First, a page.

instalment of her freshly raised armies was yet ready for action, and even that was very 
short of equipment, especially artillery.

Fortunately for Russia, Hitler split his effort between the Caucasus and Stalingrad on the Volga, 
gateway to the north and the Urals. Moreover when the first attacks on Stalingrad, by Paulus's 
6th Army, were checked in mid-July, although narrowly checked, Hitler increasingly drained
his forces in the Caucasus to reinforce the divergent attack on Stalingrad. This was by name, 
'the city of Stalin' so Hitler could not bear to be defied by it - and became obsessed by it. 
He wore down his forces in the prolonged effort to achieve its capture, losing sight of his initial 
prime aim, the vital oil supplies of the Caucasus. When Kleist drove on from Maikop towards
the main oilfields, his army met increasing resistance from local troops, fighting, now to defend
their homes, while itself being depleted in favour of Paulus' bid to capture Stalingrad.

At  Stalingrad  the  Russians' resistance hardened with repeated hammering, while the directnesa, 
and consequent obviousness, of the German attacks there simplified the Russian Higher 
Command's problem in meeting the threat. The Germans' concentration at Stalingrad also, and
increasingly, drained reserves from their flank-cover, which was already strained by having to 
stretch so far, nearly 400 miles from Voronezh along the Don to the point where it nears the 
Volga at Stalingrad, and as far again from there to the Terek in the Caucasus. A realisation of 
the risks led the German General Staff to tell Hitler in August that it would be impossible to 
hold the line of the Don as a defensive flank, during the winter, but the warning was ignored by
him in his obsession with capturing Stalingrad.

The Russian defenders' position there came to look more and more imperilled, even desperate,
as the circle contracted and the Germans came closer to the heart of the city. The most critical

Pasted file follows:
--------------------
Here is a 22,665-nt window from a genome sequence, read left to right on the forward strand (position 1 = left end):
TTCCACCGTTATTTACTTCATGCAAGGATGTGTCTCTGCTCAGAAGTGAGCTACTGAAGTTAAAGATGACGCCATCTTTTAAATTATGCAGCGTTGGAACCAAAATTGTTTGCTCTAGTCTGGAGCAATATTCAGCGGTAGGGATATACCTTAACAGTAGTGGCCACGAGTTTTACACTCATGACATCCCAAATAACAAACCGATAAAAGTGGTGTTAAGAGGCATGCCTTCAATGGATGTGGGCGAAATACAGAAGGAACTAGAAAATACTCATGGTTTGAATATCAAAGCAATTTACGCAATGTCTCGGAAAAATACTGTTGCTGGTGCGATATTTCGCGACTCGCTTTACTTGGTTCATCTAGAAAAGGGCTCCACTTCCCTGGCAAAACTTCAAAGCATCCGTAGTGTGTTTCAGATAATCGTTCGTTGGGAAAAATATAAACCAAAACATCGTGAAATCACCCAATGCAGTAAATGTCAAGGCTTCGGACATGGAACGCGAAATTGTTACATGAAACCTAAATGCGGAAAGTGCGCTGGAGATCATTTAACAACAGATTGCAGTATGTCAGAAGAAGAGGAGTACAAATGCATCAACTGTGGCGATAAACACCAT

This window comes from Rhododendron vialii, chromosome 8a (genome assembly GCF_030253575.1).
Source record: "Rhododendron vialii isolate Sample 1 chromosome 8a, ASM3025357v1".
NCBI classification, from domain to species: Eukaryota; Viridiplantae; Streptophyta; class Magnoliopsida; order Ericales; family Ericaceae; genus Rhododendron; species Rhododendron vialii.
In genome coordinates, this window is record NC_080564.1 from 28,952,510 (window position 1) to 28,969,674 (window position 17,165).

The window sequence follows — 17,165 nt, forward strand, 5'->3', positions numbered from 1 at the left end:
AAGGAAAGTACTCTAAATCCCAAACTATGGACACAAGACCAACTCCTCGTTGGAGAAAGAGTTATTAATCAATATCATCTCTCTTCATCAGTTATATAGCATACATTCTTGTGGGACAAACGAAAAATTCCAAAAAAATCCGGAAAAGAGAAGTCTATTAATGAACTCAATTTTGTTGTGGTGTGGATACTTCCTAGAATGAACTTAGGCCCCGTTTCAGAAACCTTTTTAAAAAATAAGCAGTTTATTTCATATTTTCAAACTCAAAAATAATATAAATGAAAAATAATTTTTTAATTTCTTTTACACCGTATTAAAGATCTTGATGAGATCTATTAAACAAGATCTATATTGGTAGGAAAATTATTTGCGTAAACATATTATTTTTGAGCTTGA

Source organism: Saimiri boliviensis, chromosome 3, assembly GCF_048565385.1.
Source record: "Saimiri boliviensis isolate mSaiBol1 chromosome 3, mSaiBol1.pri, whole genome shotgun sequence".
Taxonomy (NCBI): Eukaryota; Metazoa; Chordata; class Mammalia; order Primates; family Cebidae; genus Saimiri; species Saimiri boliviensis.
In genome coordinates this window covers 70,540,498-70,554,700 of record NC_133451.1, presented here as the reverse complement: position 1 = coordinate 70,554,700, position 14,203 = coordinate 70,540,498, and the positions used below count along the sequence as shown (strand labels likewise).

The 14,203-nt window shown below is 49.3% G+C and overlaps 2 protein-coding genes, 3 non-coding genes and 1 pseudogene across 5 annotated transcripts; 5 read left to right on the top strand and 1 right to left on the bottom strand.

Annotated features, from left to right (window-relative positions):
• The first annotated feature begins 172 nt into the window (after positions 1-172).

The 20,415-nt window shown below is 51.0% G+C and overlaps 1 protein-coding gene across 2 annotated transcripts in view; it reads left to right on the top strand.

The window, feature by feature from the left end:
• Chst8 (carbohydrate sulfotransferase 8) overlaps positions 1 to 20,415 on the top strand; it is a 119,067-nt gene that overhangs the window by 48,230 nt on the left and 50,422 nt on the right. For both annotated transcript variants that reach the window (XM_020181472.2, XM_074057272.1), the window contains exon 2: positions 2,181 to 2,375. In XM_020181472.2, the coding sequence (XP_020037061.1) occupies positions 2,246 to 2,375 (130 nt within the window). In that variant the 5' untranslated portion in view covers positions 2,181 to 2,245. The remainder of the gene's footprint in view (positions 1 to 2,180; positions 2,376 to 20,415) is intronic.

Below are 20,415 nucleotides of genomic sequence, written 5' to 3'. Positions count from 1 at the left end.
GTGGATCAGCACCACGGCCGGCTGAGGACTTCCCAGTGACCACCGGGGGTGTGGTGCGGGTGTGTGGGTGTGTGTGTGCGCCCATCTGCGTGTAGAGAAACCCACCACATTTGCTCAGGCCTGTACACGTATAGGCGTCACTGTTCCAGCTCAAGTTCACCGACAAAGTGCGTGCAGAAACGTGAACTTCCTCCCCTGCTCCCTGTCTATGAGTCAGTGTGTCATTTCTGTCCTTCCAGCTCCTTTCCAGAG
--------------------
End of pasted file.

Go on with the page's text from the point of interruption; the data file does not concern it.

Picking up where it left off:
moment was on October 14th. The Russians now had their backs so close to the Volga
that they had no room to practise shock-absorbing tactics, and sell ground to gain time. But 
beneath the surface, basic factors were working in their favour. The German attackers' morale
was being sapped by their heavy losses, and a growing sense of frustration, so that they were 
becoming ripe for the counter-offensive that the Russians were preparing to launch, with new 
armies, against the German flanks which were held by Rumanian and other allied troops of 
poorer quality. This counter-offensive was launched on November 19th. Wedges were 
driven into the flanks at several places, so as to isolate Paulus's 6th Army, By the 23rd the
encirclement was complete, more than quarter of a million German and allied troops being 
thus cut off. Hitler would permit no withdrawal, and relieving attempts in December were 
repulsed. Even then Hitler was reluctant to permit the 6th Army to try to break-out westward
before it was too late, and air supply had proved inadequate.

The end came, the end of a battle of over six months' duration, with the surrender of Paulus
and the bulk of what remained of his exhausted and near-starving army on January 31st, 
although an isolated remnant in a northerly pocket held out for two days longer.